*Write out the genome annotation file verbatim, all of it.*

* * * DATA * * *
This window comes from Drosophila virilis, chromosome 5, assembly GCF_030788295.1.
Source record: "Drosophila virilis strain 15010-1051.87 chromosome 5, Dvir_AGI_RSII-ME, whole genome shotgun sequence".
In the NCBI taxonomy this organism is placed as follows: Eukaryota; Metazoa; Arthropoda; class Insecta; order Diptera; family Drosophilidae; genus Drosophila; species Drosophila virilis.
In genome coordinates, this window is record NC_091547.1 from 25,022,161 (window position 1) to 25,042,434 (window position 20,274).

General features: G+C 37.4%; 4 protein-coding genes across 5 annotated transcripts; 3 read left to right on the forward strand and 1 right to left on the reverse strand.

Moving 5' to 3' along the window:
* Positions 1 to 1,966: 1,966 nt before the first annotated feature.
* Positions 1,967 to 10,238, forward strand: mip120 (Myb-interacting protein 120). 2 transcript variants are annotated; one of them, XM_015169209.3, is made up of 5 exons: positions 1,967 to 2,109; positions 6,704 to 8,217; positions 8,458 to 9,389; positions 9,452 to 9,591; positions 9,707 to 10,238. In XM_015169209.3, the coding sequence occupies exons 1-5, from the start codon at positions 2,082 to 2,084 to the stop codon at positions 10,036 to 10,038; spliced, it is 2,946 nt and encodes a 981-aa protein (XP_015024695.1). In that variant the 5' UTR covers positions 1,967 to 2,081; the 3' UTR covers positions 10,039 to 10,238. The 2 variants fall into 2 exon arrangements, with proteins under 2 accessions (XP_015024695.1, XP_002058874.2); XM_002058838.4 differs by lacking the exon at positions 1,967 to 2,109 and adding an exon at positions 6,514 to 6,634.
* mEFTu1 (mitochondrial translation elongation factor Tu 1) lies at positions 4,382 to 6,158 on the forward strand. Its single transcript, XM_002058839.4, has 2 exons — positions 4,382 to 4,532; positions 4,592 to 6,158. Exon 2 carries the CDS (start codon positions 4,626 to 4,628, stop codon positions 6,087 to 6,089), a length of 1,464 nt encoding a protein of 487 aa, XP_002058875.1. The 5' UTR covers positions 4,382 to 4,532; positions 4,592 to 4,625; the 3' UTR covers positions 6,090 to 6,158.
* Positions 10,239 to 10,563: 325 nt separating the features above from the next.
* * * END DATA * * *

This window comes from Drosophila virilis, chromosome 5, assembly GCF_030788295.1.
Source record: "Drosophila virilis strain 15010-1051.87 chromosome 5, Dvir_AGI_RSII-ME, whole genome shotgun sequence".
In the NCBI taxonomy this organism is placed as follows: Eukaryota; Metazoa; Arthropoda; class Insecta; order Diptera; family Drosophilidae; genus Drosophila; species Drosophila virilis.
In genome coordinates, this window is record NC_091547.1 from 25,022,161 (window position 1) to 25,042,434 (window position 20,274).

General features: G+C 37.4%; 4 protein-coding genes across 5 annotated transcripts; 3 read left to right on the forward strand and 1 right to left on the reverse strand.

Moving 5' to 3' along the window:
* Positions 1 to 1,966: 1,966 nt before the first annotated feature.
* Positions 1,967 to 10,238, forward strand: mip120 (Myb-interacting protein 120). 2 transcript variants are annotated; one of them, XM_015169209.3, is made up of 5 exons: positions 1,967 to 2,109; positions 6,704 to 8,217; positions 8,458 to 9,389; positions 9,452 to 9,591; positions 9,707 to 10,238. In XM_015169209.3, the coding sequence occupies exons 1-5, from the start codon at positions 2,082 to 2,084 to the stop codon at positions 10,036 to 10,038; spliced, it is 2,946 nt and encodes a 981-aa protein (XP_015024695.1). In that variant the 5' UTR covers positions 1,967 to 2,081; the 3' UTR covers positions 10,039 to 10,238. The 2 variants fall into 2 exon arrangements, with proteins under 2 accessions (XP_015024695.1, XP_002058874.2); XM_002058838.4 differs by lacking the exon at positions 1,967 to 2,109 and adding an exon at positions 6,514 to 6,634.
* mEFTu1 (mitochondrial translation elongation factor Tu 1) lies at positions 4,382 to 6,158 on the forward strand. Its single transcript, XM_002058839.4, has 2 exons — positions 4,382 to 4,532; positions 4,592 to 6,158. Exon 2 carries the CDS (start codon positions 4,626 to 4,628, stop codon positions 6,087 to 6,089), a length of 1,464 nt encoding a protein of 487 aa, XP_002058875.1. The 5' UTR covers positions 4,382 to 4,532; positions 4,592 to 4,625; the 3' UTR covers positions 6,090 to 6,158.
* Positions 10,239 to 10,563: 325 nt separating the features above from the next.